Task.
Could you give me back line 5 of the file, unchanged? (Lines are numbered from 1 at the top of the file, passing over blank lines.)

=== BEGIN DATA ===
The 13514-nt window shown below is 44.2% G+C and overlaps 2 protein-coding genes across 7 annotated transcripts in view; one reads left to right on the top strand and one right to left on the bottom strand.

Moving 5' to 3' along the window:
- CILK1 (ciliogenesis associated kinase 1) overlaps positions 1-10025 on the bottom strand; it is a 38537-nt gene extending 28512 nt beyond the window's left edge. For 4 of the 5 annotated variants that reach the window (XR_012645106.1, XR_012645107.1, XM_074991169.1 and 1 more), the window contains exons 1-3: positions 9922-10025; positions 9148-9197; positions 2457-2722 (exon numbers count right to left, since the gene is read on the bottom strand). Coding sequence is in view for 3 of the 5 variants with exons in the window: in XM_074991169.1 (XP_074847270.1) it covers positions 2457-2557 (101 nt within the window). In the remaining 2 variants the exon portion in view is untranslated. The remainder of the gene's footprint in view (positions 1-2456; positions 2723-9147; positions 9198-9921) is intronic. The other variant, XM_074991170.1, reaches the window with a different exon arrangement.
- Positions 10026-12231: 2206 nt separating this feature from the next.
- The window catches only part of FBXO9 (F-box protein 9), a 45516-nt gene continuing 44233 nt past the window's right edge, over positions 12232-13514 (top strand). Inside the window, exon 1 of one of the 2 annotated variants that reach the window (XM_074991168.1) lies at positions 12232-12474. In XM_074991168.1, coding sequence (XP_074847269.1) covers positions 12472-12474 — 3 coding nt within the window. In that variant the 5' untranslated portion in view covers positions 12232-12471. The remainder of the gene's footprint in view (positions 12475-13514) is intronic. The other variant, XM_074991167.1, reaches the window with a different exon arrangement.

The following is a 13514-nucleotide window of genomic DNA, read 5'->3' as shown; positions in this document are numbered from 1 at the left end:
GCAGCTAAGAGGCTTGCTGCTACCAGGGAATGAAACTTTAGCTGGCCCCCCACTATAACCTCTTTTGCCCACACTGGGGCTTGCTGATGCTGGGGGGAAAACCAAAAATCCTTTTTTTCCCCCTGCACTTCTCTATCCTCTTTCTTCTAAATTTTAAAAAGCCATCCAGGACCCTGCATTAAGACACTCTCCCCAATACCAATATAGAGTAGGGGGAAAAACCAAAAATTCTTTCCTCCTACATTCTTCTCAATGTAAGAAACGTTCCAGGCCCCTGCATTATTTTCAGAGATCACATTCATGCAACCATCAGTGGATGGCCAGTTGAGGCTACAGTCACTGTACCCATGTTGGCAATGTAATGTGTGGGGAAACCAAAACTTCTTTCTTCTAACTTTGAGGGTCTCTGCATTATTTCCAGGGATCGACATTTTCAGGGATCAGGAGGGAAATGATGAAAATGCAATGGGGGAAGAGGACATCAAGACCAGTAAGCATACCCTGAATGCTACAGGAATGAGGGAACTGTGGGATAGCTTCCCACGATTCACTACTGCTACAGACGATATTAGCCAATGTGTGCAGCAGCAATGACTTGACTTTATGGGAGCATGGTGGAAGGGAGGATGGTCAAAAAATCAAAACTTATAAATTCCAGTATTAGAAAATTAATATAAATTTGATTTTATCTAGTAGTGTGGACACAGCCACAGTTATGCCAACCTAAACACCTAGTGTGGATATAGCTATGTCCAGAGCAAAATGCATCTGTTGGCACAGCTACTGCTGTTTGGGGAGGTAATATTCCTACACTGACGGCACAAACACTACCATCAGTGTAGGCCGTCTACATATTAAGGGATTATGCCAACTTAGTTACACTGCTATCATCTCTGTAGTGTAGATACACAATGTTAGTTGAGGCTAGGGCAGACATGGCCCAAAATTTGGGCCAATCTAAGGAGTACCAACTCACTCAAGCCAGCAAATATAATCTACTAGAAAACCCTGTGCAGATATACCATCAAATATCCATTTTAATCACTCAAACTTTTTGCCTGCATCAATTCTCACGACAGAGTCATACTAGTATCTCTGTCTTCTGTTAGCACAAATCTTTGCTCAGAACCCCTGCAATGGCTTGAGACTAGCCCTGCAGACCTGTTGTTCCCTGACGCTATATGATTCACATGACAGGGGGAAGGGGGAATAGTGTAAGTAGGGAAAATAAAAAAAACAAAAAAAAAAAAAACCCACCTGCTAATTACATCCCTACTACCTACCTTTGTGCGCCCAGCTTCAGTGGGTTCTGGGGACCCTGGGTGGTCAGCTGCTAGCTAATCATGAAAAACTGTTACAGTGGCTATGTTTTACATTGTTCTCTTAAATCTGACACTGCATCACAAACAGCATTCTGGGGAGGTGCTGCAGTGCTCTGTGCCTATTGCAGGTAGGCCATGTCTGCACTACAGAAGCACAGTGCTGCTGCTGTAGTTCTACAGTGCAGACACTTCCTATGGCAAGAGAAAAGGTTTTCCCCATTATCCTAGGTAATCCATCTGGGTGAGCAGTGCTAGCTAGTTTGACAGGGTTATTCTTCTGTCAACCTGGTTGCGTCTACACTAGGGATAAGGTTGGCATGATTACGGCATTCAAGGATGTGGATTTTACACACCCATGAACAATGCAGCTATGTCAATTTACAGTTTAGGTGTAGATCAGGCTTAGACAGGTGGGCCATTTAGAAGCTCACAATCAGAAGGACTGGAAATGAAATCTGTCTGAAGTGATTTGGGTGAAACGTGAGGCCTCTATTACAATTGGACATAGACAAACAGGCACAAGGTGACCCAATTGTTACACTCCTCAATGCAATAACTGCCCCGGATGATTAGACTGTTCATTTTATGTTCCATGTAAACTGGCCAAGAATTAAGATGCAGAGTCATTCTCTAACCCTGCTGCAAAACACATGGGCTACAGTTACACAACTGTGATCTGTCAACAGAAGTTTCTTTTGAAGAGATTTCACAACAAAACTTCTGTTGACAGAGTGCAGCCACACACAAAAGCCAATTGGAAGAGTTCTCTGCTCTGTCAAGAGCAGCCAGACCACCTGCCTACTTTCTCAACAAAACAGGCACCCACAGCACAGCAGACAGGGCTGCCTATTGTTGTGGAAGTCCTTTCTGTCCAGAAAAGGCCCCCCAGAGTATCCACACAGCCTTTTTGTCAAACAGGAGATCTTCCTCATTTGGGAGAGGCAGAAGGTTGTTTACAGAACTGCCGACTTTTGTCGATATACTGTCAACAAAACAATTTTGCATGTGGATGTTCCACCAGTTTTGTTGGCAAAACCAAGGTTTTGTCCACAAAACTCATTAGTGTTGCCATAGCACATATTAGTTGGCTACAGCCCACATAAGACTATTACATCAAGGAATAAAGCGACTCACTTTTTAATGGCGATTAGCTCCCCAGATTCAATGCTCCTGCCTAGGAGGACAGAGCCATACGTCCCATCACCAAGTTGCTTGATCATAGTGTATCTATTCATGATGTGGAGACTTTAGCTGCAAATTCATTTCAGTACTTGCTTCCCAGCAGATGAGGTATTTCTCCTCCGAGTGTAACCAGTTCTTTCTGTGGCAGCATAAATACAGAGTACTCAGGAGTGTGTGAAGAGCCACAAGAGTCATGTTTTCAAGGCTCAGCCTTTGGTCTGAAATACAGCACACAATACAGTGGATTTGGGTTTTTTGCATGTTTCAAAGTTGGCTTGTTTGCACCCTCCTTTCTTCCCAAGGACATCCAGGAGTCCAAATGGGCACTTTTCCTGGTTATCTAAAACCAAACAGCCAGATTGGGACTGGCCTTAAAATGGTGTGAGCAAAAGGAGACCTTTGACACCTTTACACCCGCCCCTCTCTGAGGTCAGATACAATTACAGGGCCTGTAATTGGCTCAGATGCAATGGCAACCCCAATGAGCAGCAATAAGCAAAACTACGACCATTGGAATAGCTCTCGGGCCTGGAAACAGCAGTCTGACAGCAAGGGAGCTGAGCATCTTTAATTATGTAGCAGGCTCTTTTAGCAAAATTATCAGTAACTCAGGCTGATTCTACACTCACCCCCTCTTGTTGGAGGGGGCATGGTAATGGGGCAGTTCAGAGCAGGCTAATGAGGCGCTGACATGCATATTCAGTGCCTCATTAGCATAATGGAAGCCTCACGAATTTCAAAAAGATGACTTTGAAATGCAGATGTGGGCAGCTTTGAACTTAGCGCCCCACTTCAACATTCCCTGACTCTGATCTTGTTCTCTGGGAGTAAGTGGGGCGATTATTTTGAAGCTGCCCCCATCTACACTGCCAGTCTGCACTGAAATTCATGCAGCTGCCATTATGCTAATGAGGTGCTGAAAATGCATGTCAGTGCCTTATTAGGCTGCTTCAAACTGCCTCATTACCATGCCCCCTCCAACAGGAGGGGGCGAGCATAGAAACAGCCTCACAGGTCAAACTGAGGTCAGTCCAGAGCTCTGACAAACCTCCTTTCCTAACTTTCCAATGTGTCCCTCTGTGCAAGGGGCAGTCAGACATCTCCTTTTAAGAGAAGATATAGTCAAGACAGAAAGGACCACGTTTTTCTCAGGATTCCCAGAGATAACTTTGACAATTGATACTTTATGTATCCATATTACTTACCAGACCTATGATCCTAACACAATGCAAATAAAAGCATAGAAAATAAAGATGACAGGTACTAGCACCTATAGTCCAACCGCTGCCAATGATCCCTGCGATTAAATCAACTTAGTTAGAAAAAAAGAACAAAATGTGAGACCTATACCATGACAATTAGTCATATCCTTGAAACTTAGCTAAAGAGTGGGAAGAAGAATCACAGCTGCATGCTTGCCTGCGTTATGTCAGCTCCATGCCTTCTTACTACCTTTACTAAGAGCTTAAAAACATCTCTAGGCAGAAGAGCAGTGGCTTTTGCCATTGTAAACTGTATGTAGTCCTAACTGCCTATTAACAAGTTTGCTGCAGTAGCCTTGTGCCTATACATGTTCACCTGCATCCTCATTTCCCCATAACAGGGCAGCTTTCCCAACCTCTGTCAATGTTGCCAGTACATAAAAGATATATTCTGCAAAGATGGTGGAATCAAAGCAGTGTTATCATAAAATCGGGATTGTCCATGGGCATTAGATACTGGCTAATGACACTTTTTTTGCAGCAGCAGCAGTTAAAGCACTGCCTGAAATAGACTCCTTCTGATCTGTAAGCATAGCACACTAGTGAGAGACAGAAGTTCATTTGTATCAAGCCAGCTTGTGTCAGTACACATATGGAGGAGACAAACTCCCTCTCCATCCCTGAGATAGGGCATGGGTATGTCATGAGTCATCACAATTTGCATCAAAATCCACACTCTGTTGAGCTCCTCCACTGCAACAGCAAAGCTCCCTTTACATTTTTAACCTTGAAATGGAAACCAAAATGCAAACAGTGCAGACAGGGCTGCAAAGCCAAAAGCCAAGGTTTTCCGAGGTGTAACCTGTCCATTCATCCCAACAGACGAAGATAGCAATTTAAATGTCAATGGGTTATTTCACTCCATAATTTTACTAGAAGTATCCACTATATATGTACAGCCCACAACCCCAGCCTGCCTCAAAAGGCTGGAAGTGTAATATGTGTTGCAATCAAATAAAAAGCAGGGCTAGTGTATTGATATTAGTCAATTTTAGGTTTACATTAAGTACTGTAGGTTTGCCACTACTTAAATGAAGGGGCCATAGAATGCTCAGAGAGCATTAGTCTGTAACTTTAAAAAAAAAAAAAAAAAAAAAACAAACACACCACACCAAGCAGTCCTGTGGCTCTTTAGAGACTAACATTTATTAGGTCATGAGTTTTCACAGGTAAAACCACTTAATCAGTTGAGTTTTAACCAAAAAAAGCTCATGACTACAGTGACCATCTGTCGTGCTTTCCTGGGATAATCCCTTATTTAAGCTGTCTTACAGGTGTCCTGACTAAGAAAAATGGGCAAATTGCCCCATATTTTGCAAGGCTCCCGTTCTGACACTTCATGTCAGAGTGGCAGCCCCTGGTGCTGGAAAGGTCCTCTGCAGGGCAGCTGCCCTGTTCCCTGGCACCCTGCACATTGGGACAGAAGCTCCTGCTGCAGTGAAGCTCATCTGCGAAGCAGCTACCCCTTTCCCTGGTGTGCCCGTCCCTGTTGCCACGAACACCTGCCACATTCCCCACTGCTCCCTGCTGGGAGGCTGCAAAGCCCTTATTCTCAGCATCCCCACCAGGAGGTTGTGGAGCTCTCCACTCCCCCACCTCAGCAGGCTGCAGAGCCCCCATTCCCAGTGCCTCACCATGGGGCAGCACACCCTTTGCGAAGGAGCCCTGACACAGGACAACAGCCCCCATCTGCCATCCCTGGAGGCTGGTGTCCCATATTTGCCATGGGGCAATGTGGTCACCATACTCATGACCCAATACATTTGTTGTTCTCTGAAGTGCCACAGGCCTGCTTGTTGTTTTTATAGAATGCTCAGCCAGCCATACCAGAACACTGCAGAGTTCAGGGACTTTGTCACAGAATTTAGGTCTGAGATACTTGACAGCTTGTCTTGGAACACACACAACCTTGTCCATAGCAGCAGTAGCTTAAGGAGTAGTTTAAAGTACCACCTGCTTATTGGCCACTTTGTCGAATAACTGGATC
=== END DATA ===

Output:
- The window catches only part of FBXO9 (F-box protein 9), a 45516-nt gene continuing 44233 nt past the window's right edge, over positions 12232-13514 (top strand). Inside the window, exon 1 of one of the 2 annotated variants that reach the window (XM_074991168.1) lies at positions 12232-12474. In XM_074991168.1, coding sequence (XP_074847269.1) covers positions 12472-12474 — 3 coding nt within the window. In that variant the 5' untranslated portion in view covers positions 12232-12471. The remainder of the gene's footprint in view (positions 12475-13514) is intronic. The other variant, XM_074991167.1, reaches the window with a different exon arrangement.